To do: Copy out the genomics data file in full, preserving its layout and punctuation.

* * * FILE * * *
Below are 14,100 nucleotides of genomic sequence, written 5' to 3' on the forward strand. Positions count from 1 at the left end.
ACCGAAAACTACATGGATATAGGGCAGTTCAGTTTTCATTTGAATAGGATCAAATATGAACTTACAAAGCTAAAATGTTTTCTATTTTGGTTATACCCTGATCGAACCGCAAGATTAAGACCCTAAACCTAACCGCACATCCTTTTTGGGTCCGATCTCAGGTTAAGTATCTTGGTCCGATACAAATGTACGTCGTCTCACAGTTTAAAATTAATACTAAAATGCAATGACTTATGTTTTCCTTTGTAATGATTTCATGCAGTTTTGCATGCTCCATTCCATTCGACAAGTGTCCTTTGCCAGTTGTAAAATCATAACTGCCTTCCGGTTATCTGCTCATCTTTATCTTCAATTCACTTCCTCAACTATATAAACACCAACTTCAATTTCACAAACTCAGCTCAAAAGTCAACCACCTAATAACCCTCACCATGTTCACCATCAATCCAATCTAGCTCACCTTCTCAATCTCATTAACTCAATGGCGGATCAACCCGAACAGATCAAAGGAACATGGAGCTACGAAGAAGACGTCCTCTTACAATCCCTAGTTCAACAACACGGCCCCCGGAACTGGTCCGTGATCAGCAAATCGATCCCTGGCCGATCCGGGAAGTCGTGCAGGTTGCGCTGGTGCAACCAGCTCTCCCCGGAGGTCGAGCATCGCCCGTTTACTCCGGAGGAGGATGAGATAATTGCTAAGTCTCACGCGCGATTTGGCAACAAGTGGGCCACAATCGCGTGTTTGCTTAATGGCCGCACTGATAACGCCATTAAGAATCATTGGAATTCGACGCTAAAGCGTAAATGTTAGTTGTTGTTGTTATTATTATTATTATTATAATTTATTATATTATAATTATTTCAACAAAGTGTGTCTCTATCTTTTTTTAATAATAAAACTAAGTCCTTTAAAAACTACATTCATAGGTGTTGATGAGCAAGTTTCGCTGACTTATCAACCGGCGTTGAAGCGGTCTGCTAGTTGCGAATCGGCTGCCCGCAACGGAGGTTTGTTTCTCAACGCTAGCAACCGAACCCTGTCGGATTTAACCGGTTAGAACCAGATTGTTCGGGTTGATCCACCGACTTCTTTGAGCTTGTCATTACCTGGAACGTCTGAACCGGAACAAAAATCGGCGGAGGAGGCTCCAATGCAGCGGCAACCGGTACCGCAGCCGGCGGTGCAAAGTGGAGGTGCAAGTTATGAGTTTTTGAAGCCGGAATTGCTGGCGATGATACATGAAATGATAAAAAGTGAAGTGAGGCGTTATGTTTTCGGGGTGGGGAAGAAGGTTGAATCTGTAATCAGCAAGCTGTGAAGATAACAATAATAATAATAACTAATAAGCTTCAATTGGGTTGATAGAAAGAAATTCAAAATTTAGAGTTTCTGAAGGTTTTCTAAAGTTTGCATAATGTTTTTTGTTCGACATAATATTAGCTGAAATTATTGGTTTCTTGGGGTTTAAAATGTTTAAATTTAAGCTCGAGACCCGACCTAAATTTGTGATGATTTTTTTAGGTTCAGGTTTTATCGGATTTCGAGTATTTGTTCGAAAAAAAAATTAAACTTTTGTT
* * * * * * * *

Below are 14,100 nucleotides of genomic sequence, written 5' to 3' on the forward strand. Positions count from 1 at the left end.
ACCGAAAACTACATGGATATAGGGCAGTTCAGTTTTCATTTGAATAGGATCAAATATGAACTTACAAAGCTAAAATGTTTTCTATTTTGGTTATACCCTGATCGAACCGCAAGATTAAGACCCTAAACCTAACCGCACATCCTTTTTGGGTCCGATCTCAGGTTAAGTATCTTGGTCCGATACAAATGTACGTCGTCTCACAGTTTAAAATTAATACTAAAATGCAATGACTTATGTTTTCCTTTGTAATGATTTCATGCAGTTTTGCATGCTCCATTCCATTCGACAAGTGTCCTTTGCCAGTTGTAAAATCATAACTGCCTTCCGGTTATCTGCTCATCTTTATCTTCAATTCACTTCCTCAACTATATAAACACCAACTTCAATTTCACAAACTCAGCTCAAAAGTCAACCACCTAATAACCCTCACCATGTTCACCATCAATCCAATCTAGCTCACCTTCTCAATCTCATTAACTCAATGGCGGATCAACCCGAACAGATCAAAGGAACATGGAGCTACGAAGAAGACGTCCTCTTACAATCCCTAGTTCAACAACACGGCCCCCGGAACTGGTCCGTGATCAGCAAATCGATCCCTGGCCGATCCGGGAAGTCGTGCAGGTTGCGCTGGTGCAACCAGCTCTCCCCGGAGGTCGAGCATCGCCCGTTTACTCCGGAGGAGGATGAGATAATTGCTAAGTCTCACGCGCGATTTGGCAACAAGTGGGCCACAATCGCGTGTTTGCTTAATGGCCGCACTGATAACGCCATTAAGAATCATTGGAATTCGACGCTAAAGCGTAAATGTTAGTTGTTGTTGTTATTATTATTATTATTATAATTTATTATATTATAATTATTTCAACAAAGTGTGTCTCTATCTTTTTTTAATAATAAAACTAAGTCCTTTAAAAACTACATTCATAGGTGTTGATGAGCAAGTTTCGCTGACTTATCAACCGGCGTTGAAGCGGTCTGCTAGTTGCGAATCGGCTGCCCGCAACGGAGGTTTGTTTCTCAACGCTAGCAACCGAACCCTGTCGGATTTAACCGGTTAGAACCAGATTGTTCGGGTTGATCCACCGACTTCTTTGAGCTTGTCATTACCTGGAACGTCTGAACCGGAACAAAAATCGGCGGAGGAGGCTCCAATGCAGCGGCAACCGGTACCGCAGCCGGCGGTGCAAAGTGGAGGTGCAAGTTATGAGTTTTTGAAGCCGGAATTGCTGGCGATGATACATGAAATGATAAAAAGTGAAGTGAGGCGTTATGTTTTCGGGGTGGGGAAGAAGGTTGAATCTGTAATCAGCAAGCTGTGAAGATAACAATAATAATAATAACTAATAAGCTTCAATTGGGTTGATAGAAAGAAATTCAAAATTTAGAGTTTCTGAAGGTTTTCTAAAGTTTGCATAATGTTTTTTGTTCGACATAATATTAGCTGAAATTATTGGTTTCTTGGGGTTTAAAATGTTTAAATTTAAGCTCGAGACCCGACCTAAATTTGTGATGATTTTTTTAGGTTCAGGTTTTATCGGATTTCGAGTATTTGTTCGAAAAAAAAATTAAACTTTTGTT